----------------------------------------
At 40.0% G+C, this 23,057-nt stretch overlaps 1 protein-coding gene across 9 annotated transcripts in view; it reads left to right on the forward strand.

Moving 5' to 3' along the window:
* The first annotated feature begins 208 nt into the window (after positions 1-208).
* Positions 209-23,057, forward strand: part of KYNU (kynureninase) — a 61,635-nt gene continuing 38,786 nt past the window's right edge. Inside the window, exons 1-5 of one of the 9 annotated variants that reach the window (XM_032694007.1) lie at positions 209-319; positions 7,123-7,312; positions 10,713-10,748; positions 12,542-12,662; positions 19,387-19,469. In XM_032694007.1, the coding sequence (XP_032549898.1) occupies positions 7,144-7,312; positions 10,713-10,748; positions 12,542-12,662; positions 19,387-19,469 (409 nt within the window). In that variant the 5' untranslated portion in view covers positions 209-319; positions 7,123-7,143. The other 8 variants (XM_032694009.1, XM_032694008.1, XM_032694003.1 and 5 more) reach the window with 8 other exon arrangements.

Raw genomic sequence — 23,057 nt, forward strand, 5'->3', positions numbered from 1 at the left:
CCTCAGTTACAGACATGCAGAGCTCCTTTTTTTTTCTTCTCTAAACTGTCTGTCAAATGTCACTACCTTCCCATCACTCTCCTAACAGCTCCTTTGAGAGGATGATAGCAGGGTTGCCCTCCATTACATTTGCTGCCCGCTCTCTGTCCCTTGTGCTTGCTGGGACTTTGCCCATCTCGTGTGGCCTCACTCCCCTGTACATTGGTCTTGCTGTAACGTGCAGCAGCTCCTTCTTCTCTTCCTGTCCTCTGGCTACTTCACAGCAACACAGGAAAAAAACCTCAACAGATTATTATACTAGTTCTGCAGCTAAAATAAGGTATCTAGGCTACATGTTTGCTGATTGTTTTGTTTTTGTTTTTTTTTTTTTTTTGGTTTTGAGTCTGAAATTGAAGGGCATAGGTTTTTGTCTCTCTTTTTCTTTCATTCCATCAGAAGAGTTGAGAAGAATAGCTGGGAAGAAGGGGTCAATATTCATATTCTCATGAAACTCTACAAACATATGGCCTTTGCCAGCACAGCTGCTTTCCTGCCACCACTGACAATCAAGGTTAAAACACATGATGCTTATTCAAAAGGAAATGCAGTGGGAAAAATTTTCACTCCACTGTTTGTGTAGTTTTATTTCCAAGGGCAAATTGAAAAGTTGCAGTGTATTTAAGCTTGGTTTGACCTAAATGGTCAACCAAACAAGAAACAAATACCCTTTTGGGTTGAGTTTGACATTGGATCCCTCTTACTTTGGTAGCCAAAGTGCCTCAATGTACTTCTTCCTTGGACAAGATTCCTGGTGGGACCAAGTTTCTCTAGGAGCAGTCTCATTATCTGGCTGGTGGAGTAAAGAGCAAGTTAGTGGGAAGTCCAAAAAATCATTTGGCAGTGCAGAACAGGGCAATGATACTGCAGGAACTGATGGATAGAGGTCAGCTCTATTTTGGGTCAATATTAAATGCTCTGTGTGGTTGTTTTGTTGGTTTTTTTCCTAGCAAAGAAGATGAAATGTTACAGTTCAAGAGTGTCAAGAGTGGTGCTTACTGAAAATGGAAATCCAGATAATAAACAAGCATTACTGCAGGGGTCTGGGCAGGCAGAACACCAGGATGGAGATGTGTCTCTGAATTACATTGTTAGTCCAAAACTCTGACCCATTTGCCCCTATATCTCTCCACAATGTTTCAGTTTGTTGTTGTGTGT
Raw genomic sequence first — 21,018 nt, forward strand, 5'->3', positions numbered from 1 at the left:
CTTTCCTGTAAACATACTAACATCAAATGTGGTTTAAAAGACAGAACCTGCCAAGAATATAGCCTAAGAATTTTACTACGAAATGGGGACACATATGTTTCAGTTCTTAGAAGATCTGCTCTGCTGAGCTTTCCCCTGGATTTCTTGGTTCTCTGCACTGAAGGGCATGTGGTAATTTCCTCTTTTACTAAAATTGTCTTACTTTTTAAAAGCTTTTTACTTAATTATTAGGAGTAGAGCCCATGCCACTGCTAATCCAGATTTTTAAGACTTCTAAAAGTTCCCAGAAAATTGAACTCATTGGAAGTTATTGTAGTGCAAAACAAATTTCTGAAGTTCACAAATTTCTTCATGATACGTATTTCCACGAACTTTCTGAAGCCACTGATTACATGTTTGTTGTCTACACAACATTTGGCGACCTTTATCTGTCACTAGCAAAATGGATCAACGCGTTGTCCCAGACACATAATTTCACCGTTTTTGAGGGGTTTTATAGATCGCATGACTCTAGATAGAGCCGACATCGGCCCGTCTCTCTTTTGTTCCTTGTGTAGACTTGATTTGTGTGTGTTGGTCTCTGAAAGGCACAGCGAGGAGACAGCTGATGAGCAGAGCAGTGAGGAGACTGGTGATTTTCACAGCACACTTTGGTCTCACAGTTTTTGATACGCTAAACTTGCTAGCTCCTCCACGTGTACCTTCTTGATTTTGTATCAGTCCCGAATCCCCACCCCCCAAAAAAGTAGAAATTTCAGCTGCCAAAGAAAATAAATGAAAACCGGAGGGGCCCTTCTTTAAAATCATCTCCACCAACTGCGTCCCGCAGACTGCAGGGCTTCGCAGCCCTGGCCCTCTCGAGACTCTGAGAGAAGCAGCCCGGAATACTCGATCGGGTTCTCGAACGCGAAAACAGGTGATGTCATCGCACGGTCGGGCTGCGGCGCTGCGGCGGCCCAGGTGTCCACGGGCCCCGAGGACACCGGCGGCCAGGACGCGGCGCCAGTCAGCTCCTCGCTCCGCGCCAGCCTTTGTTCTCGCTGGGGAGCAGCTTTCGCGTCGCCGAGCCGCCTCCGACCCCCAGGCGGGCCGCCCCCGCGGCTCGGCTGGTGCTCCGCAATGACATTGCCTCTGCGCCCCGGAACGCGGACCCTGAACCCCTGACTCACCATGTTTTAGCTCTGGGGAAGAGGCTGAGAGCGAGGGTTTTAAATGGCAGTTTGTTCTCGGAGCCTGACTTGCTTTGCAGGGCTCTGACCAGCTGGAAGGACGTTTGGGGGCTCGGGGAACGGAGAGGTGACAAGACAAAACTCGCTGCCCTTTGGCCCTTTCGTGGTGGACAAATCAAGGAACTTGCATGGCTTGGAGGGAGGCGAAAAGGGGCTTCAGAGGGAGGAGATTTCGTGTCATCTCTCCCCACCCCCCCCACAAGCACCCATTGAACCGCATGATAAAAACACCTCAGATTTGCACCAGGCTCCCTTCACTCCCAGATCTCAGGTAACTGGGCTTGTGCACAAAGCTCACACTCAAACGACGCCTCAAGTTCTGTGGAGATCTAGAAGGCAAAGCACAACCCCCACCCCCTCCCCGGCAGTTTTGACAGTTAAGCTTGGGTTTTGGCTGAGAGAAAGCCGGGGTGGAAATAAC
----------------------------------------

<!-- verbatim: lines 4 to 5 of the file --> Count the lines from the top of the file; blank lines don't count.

* Positions 209-23,057, forward strand: part of KYNU (kynureninase) — a 61,635-nt gene continuing 38,786 nt past the window's right edge. Inside the window, exons 1-5 of one of the 9 annotated variants that reach the window (XM_032694007.1) lie at positions 209-319; positions 7,123-7,312; positions 10,713-10,748; positions 12,542-12,662; positions 19,387-19,469. In XM_032694007.1, the coding sequence (XP_032549898.1) occupies positions 7,144-7,312; positions 10,713-10,748; positions 12,542-12,662; positions 19,387-19,469 (409 nt within the window). In that variant the 5' untranslated portion in view covers positions 209-319; positions 7,123-7,143. The other 8 variants (XM_032694009.1, XM_032694008.1, XM_032694003.1 and 5 more) reach the window with 8 other exon arrangements.

Raw genomic sequence — 23,057 nt, forward strand, 5'->3', positions numbered from 1 at the left: